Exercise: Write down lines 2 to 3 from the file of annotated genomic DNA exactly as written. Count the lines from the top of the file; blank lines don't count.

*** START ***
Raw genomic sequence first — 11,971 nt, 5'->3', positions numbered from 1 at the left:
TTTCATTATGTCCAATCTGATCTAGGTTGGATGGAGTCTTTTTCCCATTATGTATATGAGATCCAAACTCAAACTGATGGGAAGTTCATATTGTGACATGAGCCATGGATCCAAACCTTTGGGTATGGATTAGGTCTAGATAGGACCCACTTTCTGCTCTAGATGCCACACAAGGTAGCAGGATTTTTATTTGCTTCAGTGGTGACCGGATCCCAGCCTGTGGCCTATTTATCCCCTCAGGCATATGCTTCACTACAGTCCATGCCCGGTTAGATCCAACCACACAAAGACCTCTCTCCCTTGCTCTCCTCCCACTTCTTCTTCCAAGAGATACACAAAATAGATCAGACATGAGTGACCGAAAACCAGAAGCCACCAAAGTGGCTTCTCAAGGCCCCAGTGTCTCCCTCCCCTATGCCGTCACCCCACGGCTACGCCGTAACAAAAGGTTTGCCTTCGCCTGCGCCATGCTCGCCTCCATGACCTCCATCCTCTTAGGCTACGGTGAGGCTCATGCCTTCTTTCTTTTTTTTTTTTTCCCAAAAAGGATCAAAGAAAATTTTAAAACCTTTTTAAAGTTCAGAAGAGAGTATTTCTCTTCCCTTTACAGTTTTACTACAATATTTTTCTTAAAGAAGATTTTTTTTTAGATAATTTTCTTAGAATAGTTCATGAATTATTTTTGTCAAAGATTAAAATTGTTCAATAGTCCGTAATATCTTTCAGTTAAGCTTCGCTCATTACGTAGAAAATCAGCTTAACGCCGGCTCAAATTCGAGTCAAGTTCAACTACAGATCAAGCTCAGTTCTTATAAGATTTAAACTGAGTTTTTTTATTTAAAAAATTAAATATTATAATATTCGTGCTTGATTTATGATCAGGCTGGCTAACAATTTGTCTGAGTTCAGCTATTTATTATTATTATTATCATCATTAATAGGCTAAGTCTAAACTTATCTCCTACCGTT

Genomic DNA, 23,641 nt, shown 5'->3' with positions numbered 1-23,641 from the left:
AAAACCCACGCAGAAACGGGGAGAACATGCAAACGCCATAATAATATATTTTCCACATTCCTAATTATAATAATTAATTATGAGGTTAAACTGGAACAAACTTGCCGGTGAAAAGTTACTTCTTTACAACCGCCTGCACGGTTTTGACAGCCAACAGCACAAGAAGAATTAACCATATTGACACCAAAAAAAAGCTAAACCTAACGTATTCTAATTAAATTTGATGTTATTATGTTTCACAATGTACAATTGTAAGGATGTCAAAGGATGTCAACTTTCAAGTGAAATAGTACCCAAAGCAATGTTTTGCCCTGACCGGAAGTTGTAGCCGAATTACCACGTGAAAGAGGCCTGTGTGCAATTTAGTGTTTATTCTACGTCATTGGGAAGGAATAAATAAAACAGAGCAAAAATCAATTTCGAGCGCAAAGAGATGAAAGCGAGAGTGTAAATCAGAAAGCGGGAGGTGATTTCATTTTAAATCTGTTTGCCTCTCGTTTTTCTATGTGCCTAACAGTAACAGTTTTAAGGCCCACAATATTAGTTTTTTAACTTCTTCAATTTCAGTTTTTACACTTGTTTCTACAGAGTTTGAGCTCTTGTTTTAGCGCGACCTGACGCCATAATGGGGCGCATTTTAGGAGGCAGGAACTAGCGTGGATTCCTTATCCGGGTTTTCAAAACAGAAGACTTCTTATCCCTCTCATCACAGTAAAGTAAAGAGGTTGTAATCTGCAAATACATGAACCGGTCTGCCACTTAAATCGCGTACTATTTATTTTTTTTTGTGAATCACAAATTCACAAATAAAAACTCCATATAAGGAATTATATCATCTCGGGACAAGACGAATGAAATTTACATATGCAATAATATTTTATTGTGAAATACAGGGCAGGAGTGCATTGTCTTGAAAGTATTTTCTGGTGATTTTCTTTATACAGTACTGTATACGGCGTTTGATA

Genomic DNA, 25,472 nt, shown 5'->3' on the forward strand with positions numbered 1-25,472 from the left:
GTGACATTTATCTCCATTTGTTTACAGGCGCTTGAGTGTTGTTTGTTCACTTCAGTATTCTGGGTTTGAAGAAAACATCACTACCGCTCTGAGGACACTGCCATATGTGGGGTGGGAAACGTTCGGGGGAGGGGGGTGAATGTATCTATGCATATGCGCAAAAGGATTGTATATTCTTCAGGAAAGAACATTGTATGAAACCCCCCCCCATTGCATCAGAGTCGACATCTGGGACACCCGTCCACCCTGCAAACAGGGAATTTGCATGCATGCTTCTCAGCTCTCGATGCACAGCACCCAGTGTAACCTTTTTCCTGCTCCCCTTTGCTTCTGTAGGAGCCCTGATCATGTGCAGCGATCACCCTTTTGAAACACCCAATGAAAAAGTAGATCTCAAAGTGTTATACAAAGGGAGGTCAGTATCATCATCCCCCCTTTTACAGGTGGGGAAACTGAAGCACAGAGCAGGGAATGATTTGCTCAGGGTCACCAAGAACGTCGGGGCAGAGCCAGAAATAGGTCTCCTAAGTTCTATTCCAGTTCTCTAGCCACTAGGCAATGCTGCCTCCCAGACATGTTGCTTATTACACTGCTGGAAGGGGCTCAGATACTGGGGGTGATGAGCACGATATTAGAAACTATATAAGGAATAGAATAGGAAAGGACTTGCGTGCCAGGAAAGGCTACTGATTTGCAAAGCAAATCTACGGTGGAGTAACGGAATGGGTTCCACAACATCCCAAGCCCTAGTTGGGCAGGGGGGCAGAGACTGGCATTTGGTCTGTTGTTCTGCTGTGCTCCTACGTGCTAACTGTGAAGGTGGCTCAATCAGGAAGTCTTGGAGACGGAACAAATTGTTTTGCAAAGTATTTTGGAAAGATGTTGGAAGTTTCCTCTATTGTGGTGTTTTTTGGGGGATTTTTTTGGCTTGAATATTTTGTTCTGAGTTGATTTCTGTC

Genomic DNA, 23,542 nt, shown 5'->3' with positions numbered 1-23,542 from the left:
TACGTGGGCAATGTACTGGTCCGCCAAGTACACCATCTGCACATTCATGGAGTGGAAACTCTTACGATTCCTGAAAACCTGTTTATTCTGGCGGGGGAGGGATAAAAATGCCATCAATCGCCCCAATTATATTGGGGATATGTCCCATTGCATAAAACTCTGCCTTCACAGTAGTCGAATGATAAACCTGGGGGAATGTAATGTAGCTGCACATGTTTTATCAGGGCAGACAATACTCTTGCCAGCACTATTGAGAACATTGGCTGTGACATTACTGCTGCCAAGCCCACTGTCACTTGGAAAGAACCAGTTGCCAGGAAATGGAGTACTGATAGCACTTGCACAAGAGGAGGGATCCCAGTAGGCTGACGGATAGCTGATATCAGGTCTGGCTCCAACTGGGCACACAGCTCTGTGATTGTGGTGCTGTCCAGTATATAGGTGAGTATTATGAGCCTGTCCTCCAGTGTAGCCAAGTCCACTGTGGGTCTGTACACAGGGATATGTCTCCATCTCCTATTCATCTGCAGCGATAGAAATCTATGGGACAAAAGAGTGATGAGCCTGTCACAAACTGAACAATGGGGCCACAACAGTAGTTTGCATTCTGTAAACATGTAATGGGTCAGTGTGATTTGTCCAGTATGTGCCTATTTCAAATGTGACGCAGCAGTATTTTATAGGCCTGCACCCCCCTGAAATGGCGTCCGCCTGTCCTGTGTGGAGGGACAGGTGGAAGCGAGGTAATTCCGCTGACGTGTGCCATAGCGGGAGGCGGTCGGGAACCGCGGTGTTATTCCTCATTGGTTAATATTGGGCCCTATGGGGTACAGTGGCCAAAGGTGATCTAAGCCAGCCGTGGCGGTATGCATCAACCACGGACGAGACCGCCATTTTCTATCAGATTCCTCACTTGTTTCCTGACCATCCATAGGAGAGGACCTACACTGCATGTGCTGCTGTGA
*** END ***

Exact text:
TTTCATTATGTCCAATCTGATCTAGGTTGGATGGAGTCTTTTTCCCATTATGTATATGAGATCCAAACTCAAACTGATGGGAAGTTCATATTGTGACATGAGCCATGGATCCAAACCTTTGGGTATGGATTAGGTCTAGATAGGACCCACTTTCTGCTCTAGATGCCACACAAGGTAGCAGGATTTTTATTTGCTTCAGTGGTGACCGGATCCCAGCCTGTGGCCTATTTATCCCCTCAGGCATATGCTTCACTACAGTCCATGCCCGGTTAGATCCAACCACACAAAGACCTCTCTCCCTTGCTCTCCTCCCACTTCTTCTTCCAAGAGATACACAAAATAGATCAGACATGAGTGACCGAAAACCAGAAGCCACCAAAGTGGCTTCTCAAGGCCCCAGTGTCTCCCTCCCCTATGCCGTCACCCCACGGCTACGCCGTAACAAAAGGTTTGCCTTCGCCTGCGCCATGCTCGCCTCCATGACCTCCATCCTCTTAGGCTACGGTGAGGCTCATGCCTTCTTTCTTTTTTTTTTTTTCCCAAAAAGGATCAAAGAAAATTTTAAAACCTTTTTAAAGTTCAGAAGAGAGTATTTCTCTTCCCTTTACAGTTTTACTACAATATTTTTCTTAAAGAAGATTTTTTTTTAGATAATTTTCTTAGAATAGTTCATGAATTATTTTTGTCAAAGATTAAAATTGTTCAATAGTCCGTAATATCTTTCAGTTAAGCTTCGCTCATTACGTAGAAAATCAGCTTAACGCCGGCTCAAATTCGAGTCAAGTTCAACTACAGATCAAGCTCAGTTCTTATAAGATTTAAACTGAGTTTTTTTATTTAAAAAATTAAATATTATAATATTCGTGCTTGATTTATGATCAGGCTGGCTAACAATTTGTCTGAGTTCAGCTATTTATTATTATTATTATCATCATTAATAGGCTAAGTCTAAACTTATCTCCTACCGTT

Genomic DNA, 23,641 nt, shown 5'->3' with positions numbered 1-23,641 from the left: